Hawks look to brighter future after another middling year

Atlanta Hawks guard Trae Young (11) kneels near the end of the second half of Game 6 of a first-round NBA basketball playoff series against Boston Celtics, Thursday, April 27, 2023, in Atlanta. (AP Photo/Brynn Anderson)

After a surprising run to the conference final two years ago, the Atlanta Hawks had their sights set on being a championship contender.

Instead, they sank back to the middle of the NBA.

Not a good spot.

“The middle is the toughest place to be,” Hawks forward John Collins said. “When you’re up superhigh or down superlow, you have a clearer vision of what you want to accomplish. When you’re just maintaining in that middle, it takes a little bit more self-reflection to just keep going.”

Atlanta’s season is done, ending Thursday night with a 128-120 loss to the Celtics that gave Boston a 4-2 victory in the opening-round playoff series.

Now, the Hawks face some major questions. Will Collins return after his worst season since he was a rookie? Does center Clint Capela fit into Atlanta’s long-term plans? Will Trae Young and Dejounte Murray develop into the truly dynamic backcourt that the team envisioned?

One thing is certain: Quin Snyder, who took over as coach in late February after the firing of Nate McMillan, will have wide latitude and authority to remake the roster to fit his vision.

The Hawks — most notably Young, who already is gaining the reputation as a coach killer — seem eager to follow Snyder’s lead.

“Quin is the future,” Young said. “I believe as we’re sitting here, this city is going to win a championship. It’s just about bringing in the right pieces for him.”

The Hawks showed no real improvement after Snyder took over, going 10-11 over the final 21 games of the regular season to complete a maddening year at 41-41. They claimed the No. 7 seed with a play-in victory at Miami, only to fall to the second-seeded Celtics — their second straight one round-and-done showing in the playoffs.

Atlanta under Snyder looked pretty much like the team that lingered around .500 nearly the entire season, never gaining any real momentum.

“Win a game, lose a game, win a game, lose a game, up, down, up, down,” Collins said, describing the frustrating season perfectly.

The Hawks were certainly competitive in the playoffs against a talented team with championship aspirations. They rallied to win Game 5 in Boston and went toe-to-toe with the Celtics in a thrilling, back-and-forth series finale.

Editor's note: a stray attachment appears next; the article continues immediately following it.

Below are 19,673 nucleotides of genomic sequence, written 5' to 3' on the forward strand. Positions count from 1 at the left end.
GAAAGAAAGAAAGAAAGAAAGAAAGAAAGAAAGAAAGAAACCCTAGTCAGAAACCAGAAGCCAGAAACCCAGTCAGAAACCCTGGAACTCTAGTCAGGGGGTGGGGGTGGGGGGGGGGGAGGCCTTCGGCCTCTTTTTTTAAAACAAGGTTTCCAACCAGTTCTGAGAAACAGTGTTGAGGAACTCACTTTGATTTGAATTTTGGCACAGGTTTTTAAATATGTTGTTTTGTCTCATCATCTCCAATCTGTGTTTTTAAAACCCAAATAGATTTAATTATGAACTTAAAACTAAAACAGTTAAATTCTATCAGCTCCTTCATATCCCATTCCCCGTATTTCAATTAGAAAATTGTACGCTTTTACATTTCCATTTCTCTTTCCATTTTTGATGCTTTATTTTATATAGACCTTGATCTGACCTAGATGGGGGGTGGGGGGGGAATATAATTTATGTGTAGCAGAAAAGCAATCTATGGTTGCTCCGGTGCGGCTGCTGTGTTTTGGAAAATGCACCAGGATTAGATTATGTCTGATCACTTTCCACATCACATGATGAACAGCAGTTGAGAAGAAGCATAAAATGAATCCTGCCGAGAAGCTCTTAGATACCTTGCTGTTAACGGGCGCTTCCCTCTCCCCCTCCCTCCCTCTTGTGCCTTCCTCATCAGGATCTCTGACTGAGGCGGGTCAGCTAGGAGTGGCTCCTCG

Yet, in the end, Atlanta headed into the summer in roughly the same spot as a year earlier: a middle-of-the-pack team that is good enough to make the playoffs but not really a serious contender for a title.

Young is desperate to take the next step — especially in a city that suddenly has shown an affection for its local NBA team.

After years of struggling to fill the seats, the Hawks averaged a team-record 17,555 per game and sold out State Farm Arena for nearly every game. But the team rarely gave its fans a lot to cheer about.

“I want to be looked at as a team that should come in and win a championship, not just be in the picture, not just be in the running,” Young said. “I want to come into the season as a team that people look at it and say they can win, they’ve got a chance. That’s my whole focus and my whole mindset.”

Throughout the season, the Hawks were plagued by plenty of behind-the-scenes drama that certainly didn’t help their on-court performance.

Former general manager Travis Schlenk appeared to be forced out, Young clearly had a rocky relationship with former coach McMillan and there were plenty of questions about owner Tony Ressler’s 27-year-old son, Nick, having far greater influence on basketball operations than his experience should allow.

“It could’ve been worse,” Young said. “But we’ve got to focus on the future now. We can’t worry about the past, what all went on all throughout the season, all that, all the nonsense and stuff. We’ve got to focus on the future and what we’ve got going.”

With Snyder firmly in control and heading toward his full first season, Young is confident that the Hawks can recapture the form they demonstrated during that magical playoff run in 2021.

“I think we showed strides,” he said. “I think we showed moments of what we could do with Quin as our coach. So I’m excited for the future.”